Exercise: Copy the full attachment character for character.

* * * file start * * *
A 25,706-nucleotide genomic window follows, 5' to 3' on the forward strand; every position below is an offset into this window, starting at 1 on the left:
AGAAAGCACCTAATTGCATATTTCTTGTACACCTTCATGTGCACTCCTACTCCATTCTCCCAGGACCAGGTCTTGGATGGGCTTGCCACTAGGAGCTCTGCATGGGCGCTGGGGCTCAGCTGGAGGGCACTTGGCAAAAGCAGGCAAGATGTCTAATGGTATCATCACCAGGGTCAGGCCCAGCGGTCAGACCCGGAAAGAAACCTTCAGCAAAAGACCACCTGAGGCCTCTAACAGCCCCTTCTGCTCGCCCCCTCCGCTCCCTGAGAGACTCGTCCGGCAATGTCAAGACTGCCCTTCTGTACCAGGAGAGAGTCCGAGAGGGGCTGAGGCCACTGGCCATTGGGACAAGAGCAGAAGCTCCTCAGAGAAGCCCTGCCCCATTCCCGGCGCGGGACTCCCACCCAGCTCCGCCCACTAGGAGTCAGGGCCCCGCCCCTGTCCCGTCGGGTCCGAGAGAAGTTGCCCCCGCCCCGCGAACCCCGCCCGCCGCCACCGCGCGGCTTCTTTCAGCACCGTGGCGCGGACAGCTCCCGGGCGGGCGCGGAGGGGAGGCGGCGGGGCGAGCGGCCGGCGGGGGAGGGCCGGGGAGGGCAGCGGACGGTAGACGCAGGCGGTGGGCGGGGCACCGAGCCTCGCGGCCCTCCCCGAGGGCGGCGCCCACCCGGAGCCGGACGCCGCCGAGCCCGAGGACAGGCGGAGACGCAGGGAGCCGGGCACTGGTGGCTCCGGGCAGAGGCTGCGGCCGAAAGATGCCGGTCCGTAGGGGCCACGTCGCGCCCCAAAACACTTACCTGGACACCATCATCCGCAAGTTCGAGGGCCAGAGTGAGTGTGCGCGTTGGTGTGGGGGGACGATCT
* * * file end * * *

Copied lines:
A 25,706-nucleotide genomic window follows, 5' to 3' on the forward strand; every position below is an offset into this window, starting at 1 on the left:
AGAAAGCACCTAATTGCATATTTCTTGTACACCTTCATGTGCACTCCTACTCCATTCTCCCAGGACCAGGTCTTGGATGGGCTTGCCACTAGGAGCTCTGCATGGGCGCTGGGGCTCAGCTGGAGGGCACTTGGCAAAAGCAGGCAAGATGTCTAATGGTATCATCACCAGGGTCAGGCCCAGCGGTCAGACCCGGAAAGAAACCTTCAGCAAAAGACCACCTGAGGCCTCTAACAGCCCCTTCTGCTCGCCCCCTCCGCTCCCTGAGAGACTCGTCCGGCAATGTCAAGACTGCCCTTCTGTACCAGGAGAGAGTCCGAGAGGGGCTGAGGCCACTGGCCATTGGGACAAGAGCAGAAGCTCCTCAGAGAAGCCCTGCCCCATTCCCGGCGCGGGACTCCCACCCAGCTCCGCCCACTAGGAGTCAGGGCCCCGCCCCTGTCCCGTCGGGTCCGAGAGAAGTTGCCCCCGCCCCGCGAACCCCGCCCGCCGCCACCGCGCGGCTTCTTTCAGCACCGTGGCGCGGACAGCTCCCGGGCGGGCGCGGAGGGGAGGCGGCGGGGCGAGCGGCCGGCGGGGGAGGGCCGGGGAGGGCAGCGGACGGTAGACGCAGGCGGTGGGCGGGGCACCGAGCCTCGCGGCCCTCCCCGAGGGCGGCGCCCACCCGGAGCCGGACGCCGCCGAGCCCGAGGACAGGCGGAGACGCAGGGAGCCGGGCACTGGTGGCTCCGGGCAGAGGCTGCGGCCGAAAGATGCCGGTCCGTAGGGGCCACGTCGCGCCCCAAAACACTTACCTGGACACCATCATCCGCAAGTTCGAGGGCCAGAGTGAGTGTGCGCGTTGGTGTGGGGGGACGATCT